Super Tuesday has been a fixture of Democratic nominating contests since 1988, the brainchild of southern Democrats seeking greater influence with the hope that it would boost moderate candidates. That didn’t work out as they had hoped, but the concept of a big day of primaries in early March stuck.
In 2008, Super Tuesday had grown to more than 20 states, including California, Illinois, New York and New Jersey. It became known as “Super Duper Tuesday” or “Tsunami Tuesday.” That year saw Barack Obama and Hillary Clinton battle for an advantage, and one victory of the Obama campaign was to shift the media’s focus from who was winning big states to the trench warfare of delegate accumulation.
This year, almost the entire focus of Super Tuesday will be on delegates. The landscape this year is smaller than in 2008, but still sprawls across 14 states with votes also in American Samoa and among Democrats abroad. The 14 states include 164 congressional or state Senate districts that will award the majority of delegates. In all, 1,357 pledged delegates — 34 percent of the total for the year — will be awarded.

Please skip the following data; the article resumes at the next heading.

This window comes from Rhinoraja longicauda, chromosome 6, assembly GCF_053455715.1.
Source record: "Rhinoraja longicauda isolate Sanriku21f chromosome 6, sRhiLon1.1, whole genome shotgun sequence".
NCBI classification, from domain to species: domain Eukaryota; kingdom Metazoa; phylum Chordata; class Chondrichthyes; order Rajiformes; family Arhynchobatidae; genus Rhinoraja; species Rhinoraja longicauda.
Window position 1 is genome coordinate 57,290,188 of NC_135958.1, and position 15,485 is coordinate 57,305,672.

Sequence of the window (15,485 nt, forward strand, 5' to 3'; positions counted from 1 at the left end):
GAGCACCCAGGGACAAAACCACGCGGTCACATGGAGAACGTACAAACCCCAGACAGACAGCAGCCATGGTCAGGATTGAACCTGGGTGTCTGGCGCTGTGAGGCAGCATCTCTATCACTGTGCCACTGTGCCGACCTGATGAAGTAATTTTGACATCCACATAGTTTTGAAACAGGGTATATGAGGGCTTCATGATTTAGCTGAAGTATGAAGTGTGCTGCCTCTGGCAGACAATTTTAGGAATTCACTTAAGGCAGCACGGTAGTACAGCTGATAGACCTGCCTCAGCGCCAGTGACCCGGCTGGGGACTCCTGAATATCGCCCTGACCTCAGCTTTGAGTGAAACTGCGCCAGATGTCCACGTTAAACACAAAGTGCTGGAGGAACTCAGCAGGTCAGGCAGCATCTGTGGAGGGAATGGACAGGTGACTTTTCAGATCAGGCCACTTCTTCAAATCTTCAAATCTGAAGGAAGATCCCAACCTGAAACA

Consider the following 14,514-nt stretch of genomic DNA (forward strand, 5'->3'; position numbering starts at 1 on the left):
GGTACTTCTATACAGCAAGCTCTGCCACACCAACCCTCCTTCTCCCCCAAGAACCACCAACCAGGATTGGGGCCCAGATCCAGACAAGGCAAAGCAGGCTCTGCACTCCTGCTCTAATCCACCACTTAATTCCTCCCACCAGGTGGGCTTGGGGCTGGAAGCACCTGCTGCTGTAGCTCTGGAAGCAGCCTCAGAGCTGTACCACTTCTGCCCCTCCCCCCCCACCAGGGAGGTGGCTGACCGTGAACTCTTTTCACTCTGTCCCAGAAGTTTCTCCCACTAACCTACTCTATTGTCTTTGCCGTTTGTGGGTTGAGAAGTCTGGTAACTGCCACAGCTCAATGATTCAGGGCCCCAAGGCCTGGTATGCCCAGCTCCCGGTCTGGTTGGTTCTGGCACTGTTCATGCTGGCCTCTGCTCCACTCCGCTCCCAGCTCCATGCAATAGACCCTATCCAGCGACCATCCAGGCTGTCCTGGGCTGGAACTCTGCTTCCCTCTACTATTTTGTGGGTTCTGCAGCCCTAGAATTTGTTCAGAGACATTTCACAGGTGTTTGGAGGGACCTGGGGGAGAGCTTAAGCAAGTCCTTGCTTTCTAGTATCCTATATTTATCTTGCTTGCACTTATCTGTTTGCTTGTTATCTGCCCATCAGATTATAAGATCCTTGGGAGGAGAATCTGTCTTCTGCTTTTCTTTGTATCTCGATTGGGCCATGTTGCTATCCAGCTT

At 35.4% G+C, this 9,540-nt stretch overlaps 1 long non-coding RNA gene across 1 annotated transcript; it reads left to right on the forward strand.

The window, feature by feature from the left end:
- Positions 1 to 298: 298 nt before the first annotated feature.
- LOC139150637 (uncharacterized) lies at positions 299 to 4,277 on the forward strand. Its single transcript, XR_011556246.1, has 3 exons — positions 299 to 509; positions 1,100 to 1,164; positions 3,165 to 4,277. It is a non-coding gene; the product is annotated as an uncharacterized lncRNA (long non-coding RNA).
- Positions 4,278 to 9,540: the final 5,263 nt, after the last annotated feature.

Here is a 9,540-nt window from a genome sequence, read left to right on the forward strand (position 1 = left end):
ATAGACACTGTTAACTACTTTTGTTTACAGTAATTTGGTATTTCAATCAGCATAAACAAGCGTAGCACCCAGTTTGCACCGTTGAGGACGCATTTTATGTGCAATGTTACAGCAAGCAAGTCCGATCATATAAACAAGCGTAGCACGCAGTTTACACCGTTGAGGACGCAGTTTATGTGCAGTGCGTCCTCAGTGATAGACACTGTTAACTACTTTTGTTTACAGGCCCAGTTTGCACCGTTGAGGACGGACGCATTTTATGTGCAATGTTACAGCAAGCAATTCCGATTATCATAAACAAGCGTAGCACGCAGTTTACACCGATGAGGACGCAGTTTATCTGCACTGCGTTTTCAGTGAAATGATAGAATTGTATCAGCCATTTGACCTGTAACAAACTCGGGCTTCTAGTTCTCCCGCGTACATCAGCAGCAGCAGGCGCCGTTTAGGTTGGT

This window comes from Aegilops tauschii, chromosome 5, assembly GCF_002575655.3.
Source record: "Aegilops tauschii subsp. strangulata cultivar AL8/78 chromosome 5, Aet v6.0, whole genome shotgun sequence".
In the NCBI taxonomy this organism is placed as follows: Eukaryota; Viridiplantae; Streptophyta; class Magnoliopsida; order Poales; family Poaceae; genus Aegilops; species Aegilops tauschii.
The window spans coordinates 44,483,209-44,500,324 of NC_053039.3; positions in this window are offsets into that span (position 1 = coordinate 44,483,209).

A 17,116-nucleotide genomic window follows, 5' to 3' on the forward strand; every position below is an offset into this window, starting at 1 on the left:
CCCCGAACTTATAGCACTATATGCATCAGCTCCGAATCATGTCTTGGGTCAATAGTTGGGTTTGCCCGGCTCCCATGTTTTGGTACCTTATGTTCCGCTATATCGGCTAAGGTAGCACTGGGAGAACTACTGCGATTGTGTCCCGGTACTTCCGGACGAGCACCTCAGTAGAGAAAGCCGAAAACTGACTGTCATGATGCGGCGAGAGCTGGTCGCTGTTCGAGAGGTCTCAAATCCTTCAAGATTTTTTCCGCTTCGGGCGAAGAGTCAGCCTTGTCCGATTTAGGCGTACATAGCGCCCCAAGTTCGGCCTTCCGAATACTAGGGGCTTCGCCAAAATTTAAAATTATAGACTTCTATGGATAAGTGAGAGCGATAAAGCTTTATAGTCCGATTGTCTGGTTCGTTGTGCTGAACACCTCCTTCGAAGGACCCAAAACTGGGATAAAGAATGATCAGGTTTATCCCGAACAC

Two factors make this year’s event different from those in the past. One is that Super Tuesday falls just three days after the South Carolina primary, rather than 10 days as it was in 2008. That gives candidates little time for serious campaigning in most of the states and raises the question of how much impact Biden’s victory in South Carolina will have on voters elsewhere. The other difference is that the field of candidates competing Tuesday is larger than on previous Super Tuesdays, even with Buttigieg’s withdrawal.
Estimates of delegate totals and of Sanders’s possible margins vary significantly. At the high end, say strategists inside the campaigns as well as outside analysts, Sanders could emerge from Tuesday’s contests leading his closest competitor by 300 to as high as 400 delegates. That would put him firmly in command of the race though still might leave him short of a majority going into the convention.